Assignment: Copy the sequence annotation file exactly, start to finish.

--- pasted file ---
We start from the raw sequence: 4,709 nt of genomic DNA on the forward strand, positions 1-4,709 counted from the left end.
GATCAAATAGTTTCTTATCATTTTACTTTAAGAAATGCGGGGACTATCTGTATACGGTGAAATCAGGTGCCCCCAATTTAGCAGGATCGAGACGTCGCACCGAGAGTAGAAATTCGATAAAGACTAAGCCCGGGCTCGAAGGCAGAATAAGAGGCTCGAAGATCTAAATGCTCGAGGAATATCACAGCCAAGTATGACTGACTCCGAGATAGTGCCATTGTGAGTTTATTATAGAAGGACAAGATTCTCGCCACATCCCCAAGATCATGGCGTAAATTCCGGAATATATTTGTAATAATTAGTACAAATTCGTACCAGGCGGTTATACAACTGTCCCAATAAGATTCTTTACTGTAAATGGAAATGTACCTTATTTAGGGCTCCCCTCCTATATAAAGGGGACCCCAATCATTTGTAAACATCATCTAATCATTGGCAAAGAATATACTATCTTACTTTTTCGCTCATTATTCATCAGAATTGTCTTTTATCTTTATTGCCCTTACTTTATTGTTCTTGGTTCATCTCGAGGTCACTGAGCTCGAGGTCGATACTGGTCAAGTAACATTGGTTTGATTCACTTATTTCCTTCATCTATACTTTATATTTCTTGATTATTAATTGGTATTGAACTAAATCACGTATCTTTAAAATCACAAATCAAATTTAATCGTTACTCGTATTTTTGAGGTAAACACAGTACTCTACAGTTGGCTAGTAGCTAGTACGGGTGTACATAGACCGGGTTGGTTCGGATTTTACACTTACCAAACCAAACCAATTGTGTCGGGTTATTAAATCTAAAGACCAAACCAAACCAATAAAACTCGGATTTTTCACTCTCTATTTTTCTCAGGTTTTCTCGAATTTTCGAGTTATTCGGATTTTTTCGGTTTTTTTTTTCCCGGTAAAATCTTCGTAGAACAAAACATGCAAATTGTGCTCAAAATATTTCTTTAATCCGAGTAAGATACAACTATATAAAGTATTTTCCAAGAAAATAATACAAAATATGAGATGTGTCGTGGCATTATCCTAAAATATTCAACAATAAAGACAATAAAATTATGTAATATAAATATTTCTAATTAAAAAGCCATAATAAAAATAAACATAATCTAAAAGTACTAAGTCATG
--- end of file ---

We start from the raw sequence: 4,709 nt of genomic DNA on the forward strand, positions 1-4,709 counted from the left end.
GATCAAATAGTTTCTTATCATTTTACTTTAAGAAATGCGGGGACTATCTGTATACGGTGAAATCAGGTGCCCCCAATTTAGCAGGATCGAGACGTCGCACCGAGAGTAGAAATTCGATAAAGACTAAGCCCGGGCTCGAAGGCAGAATAAGAGGCTCGAAGATCTAAATGCTCGAGGAATATCACAGCCAAGTATGACTGACTCCGAGATAGTGCCATTGTGAGTTTATTATAGAAGGACAAGATTCTCGCCACATCCCCAAGATCATGGCGTAAATTCCGGAATATATTTGTAATAATTAGTACAAATTCGTACCAGGCGGTTATACAACTGTCCCAATAAGATTCTTTACTGTAAATGGAAATGTACCTTATTTAGGGCTCCCCTCCTATATAAAGGGGACCCCAATCATTTGTAAACATCATCTAATCATTGGCAAAGAATATACTATCTTACTTTTTCGCTCATTATTCATCAGAATTGTCTTTTATCTTTATTGCCCTTACTTTATTGTTCTTGGTTCATCTCGAGGTCACTGAGCTCGAGGTCGATACTGGTCAAGTAACATTGGTTTGATTCACTTATTTCCTTCATCTATACTTTATATTTCTTGATTATTAATTGGTATTGAACTAAATCACGTATCTTTAAAATCACAAATCAAATTTAATCGTTACTCGTATTTTTGAGGTAAACACAGTACTCTACAGTTGGCTAGTAGCTAGTACGGGTGTACATAGACCGGGTTGGTTCGGATTTTACACTTACCAAACCAAACCAATTGTGTCGGGTTATTAAATCTAAAGACCAAACCAAACCAATAAAACTCGGATTTTTCACTCTCTATTTTTCTCAGGTTTTCTCGAATTTTCGAGTTATTCGGATTTTTTCGGTTTTTTTTTTCCCGGTAAAATCTTCGTAGAACAAAACATGCAAATTGTGCTCAAAATATTTCTTTAATCCGAGTAAGATACAACTATATAAAGTATTTTCCAAGAAAATAATACAAAATATGAGATGTGTCGTGGCATTATCCTAAAATATTCAACAATAAAGACAATAAAATTATGTAATATAAATATTTCTAATTAAAAAGCCATAATAAAAATAAACATAATCTAAAAGTACTAAGTCATG